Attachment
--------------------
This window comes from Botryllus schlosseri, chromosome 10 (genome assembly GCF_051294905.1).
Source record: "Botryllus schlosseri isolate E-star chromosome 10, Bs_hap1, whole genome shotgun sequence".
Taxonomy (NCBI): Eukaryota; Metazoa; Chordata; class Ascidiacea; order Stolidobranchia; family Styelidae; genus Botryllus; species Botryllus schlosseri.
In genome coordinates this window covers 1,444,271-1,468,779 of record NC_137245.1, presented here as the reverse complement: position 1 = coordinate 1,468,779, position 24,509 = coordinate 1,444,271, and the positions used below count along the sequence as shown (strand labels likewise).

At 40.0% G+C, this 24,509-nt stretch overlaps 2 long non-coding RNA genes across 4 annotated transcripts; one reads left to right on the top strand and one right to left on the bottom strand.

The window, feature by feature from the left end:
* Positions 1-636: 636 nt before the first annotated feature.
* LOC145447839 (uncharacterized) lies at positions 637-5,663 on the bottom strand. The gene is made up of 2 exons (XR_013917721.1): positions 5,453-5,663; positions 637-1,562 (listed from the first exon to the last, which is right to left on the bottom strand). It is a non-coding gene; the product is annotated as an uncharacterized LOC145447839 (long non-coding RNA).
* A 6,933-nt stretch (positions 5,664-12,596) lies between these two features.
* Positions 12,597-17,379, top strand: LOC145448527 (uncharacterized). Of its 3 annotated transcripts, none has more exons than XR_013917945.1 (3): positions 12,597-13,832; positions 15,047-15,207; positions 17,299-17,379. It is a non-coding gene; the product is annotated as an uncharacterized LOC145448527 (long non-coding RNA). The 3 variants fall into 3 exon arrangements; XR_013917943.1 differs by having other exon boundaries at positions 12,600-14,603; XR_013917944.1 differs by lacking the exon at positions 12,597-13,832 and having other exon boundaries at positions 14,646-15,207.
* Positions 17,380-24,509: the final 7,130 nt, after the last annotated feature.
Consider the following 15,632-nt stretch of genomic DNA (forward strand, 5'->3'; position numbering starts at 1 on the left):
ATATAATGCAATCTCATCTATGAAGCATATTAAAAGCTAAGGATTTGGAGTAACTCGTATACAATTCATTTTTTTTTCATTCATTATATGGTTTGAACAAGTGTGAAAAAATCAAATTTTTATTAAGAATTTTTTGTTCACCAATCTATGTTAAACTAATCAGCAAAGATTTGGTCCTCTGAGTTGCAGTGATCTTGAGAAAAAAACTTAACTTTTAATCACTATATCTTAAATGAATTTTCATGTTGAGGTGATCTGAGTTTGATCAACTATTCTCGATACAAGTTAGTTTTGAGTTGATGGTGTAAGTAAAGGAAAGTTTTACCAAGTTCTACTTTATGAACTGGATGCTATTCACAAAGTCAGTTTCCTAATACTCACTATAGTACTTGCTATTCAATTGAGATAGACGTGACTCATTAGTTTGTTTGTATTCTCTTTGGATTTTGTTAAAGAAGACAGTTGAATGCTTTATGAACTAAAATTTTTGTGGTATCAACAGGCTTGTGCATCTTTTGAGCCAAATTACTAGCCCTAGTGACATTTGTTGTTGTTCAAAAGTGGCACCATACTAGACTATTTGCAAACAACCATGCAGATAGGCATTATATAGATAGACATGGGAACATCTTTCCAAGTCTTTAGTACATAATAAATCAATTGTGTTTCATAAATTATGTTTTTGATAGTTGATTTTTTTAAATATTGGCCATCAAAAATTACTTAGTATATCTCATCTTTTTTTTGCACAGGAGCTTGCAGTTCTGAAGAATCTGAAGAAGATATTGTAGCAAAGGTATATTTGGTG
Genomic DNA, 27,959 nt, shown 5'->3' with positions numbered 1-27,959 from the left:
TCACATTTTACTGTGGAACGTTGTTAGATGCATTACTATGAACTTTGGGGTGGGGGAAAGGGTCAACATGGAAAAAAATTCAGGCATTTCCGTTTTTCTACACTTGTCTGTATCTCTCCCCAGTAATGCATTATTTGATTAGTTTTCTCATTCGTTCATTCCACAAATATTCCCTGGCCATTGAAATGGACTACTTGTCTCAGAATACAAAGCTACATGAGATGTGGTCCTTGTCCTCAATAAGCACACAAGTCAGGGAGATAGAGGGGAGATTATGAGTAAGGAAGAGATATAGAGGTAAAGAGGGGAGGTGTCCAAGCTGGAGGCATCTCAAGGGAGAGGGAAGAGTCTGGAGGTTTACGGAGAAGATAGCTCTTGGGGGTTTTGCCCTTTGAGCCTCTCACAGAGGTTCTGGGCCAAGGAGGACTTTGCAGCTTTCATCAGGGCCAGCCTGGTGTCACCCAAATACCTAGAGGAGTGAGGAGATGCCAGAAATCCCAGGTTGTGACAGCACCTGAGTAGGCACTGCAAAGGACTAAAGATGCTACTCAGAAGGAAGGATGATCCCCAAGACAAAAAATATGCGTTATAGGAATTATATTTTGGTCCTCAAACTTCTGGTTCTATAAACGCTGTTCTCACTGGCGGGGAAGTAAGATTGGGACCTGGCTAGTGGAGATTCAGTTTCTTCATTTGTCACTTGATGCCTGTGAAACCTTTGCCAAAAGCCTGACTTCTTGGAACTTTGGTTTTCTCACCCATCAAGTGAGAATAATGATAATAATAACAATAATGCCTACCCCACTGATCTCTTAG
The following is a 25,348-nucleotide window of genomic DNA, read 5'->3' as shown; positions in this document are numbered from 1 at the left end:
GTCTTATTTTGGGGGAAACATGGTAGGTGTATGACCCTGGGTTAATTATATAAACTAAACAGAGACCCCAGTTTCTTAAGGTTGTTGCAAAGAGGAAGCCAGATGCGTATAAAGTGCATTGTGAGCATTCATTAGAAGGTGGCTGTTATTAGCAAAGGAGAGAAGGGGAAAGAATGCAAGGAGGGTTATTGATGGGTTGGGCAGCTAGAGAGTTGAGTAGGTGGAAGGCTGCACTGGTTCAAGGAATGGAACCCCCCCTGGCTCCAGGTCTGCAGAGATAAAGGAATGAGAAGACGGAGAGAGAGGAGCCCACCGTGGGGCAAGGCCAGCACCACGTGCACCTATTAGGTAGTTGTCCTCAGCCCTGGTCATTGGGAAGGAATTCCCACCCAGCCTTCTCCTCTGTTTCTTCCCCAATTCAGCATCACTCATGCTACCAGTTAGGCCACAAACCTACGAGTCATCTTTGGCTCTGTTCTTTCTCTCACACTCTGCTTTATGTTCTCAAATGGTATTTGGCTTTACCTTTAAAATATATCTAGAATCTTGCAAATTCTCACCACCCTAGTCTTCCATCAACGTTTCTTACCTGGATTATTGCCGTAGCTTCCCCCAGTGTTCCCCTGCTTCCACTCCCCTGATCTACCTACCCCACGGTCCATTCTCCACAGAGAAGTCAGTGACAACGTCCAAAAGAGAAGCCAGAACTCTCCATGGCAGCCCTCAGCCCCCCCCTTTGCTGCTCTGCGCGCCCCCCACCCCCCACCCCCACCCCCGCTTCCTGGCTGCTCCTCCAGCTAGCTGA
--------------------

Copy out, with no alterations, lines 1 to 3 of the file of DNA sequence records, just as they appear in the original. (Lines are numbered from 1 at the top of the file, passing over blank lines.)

This window comes from Botryllus schlosseri, chromosome 10 (genome assembly GCF_051294905.1).
Source record: "Botryllus schlosseri isolate E-star chromosome 10, Bs_hap1, whole genome shotgun sequence".
Taxonomy (NCBI): Eukaryota; Metazoa; Chordata; class Ascidiacea; order Stolidobranchia; family Styelidae; genus Botryllus; species Botryllus schlosseri.